Saturday, May 05, 2007

Three Republican State Legislators Indicted

[June 24, 2008: For a much more thorough and informed overview of the Alaska US House and Senate races see this post by Phil Munger at Progressive Alaska.]

OK, two are former legislators. Alaskan's have known since August when another legislator was indicted and it was clear the FBI had been to other legislators' offices that something like this was coming. The Eagle River (suburb of Anchorage) voters at least were smart enough to vote out Pete Kott already in the primary, but the Wasilla folks reelected Kohring in the fall. According to several stories in the Anchorage Daily News(ADN) today the three offered and worked to deliver any help VECO, an Anchorage based oil and gas support company, needed with legislation. In exchange they got cash and promises for jobs. Some of this was pretty blatant and the Daily News reported last summer at one point how VECO lobbyists called legislators over to talk to them during the session and seemed to be giving instructions.

Here's an different exchange on the House Floor. First you hear the Speaker recognize Rep. Wehrauch, one of the indictees. This is May 8, 2006 in the legislature. He has just introduced an amendment which passed. Then there is a recess. Weyhrauch gets the floor and apologizes that he wants to rescind the amendment he just introduced. Then Rep. Berkowitz, a Democrat, blasts Weyhrauch charging that he's changing his mind because the lobbyists told him to. Weyhrauch gets the floor again and says he's been impugned and it isn't true. Berkowitz then gives a civics lesson about how legislators are there for the people of Alaska, not for company lobbyists. (This is described in today's newspaper, the audio, from Gavel to Gavel, the state's coverage of the legislature, is from the ADN website.)

[If the audio is not on, first turn up your speakers. If that doesn't work Click on the Yellow Square) First Rep. Weyhrauch speaks, then Berkowitz.
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Some thoughts and questions:
1. Liars can sound convincing if we know nothing about them and the context. Just listening we don't know if Weyhrauch or Berkowitz is right. In hindsight, Berkowitz was on the mark and Weyhrauch was lying.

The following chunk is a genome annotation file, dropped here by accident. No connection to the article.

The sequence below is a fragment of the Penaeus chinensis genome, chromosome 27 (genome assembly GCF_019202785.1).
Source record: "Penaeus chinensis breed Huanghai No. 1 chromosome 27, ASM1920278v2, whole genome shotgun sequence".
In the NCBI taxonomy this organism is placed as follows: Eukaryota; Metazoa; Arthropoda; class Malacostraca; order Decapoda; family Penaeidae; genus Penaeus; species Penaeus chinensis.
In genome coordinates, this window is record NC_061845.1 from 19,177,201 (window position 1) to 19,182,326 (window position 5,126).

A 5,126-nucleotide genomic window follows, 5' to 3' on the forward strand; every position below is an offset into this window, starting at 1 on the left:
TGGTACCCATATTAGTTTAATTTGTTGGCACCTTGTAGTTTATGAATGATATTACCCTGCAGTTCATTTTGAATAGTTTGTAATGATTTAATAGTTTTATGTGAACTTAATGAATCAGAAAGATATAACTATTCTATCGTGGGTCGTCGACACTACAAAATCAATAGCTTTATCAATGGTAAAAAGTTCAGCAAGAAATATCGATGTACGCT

2. This raises new questions aboutWeyhrauch's strange adventure last week when he fell off his boat and swam an hour to shore and spent the night with the mosquitoes until he was rescued the next day. Was the accident really a suicide attempt and he changed his mind in the water?
3. How did the FBI bug the room at the Baranof Hotel? A reliable source who I trust and should know says the hotel knew nothing about bugging the room. And that makes sense. The fewer people who know the safer. So did they do it on their own? Did the VECO lobbyists cooperate with the FBI and does that mean they won't be indicted? The mission of thePublic Integrity Section of the Justice Department which brought the indictments says, "The Public Integrity Section oversees the federal effort to combat corruption through the prosecution of elected and appointed public officials at all levels of government. The Section has exclusive jurisdiction over allegations of criminal misconduct on the part of federal judges and also monitors the investigation and prosecution of election and conflict of interest crimes. Section attorneys prosecute selected cases against federal, state, and local officials ..." Although their language only mentions public officials, their 2005 Annual Report gives an example of a non-governmental target. "On November 21, 2005, former public relations specialist Michael P.S. Scanlon pleaded guilty to participating in a conspiracy to commit bribery, honest services fraud, mail fraud, and wire fraud from January 2000 through April 2004." Scanlon worked for Abramoff. Maybe they should add non-governmental targets to their statement.
4. The ADN says a "Senator A" also listed in the indictments did not run for reelection. Of the three who fit that description, two have denied being the person (one was having a baby at the time) and a third, who refused to comment, is US Senator Ted Steven's son, Ben. Will Uncle Ted be able to protect his son? Is there anything that needs protecting?
5. The Baranof Hotel ought to frame the newspaper article and put it in Room 604 so future guests will understand the historical significance of the room they're in. This is where VECO and the boys did their trading of favors. (I know, we should wait until the conviction, but the taped conversations reported in the paper are going to be hard to explain in court. And...
6. These indictments were brought by a Republican Administration. And given the PR fiasco of the firing of the Federal Prosecutors, I guess whoever is in charge of this is safe, even if Republicans are the target.

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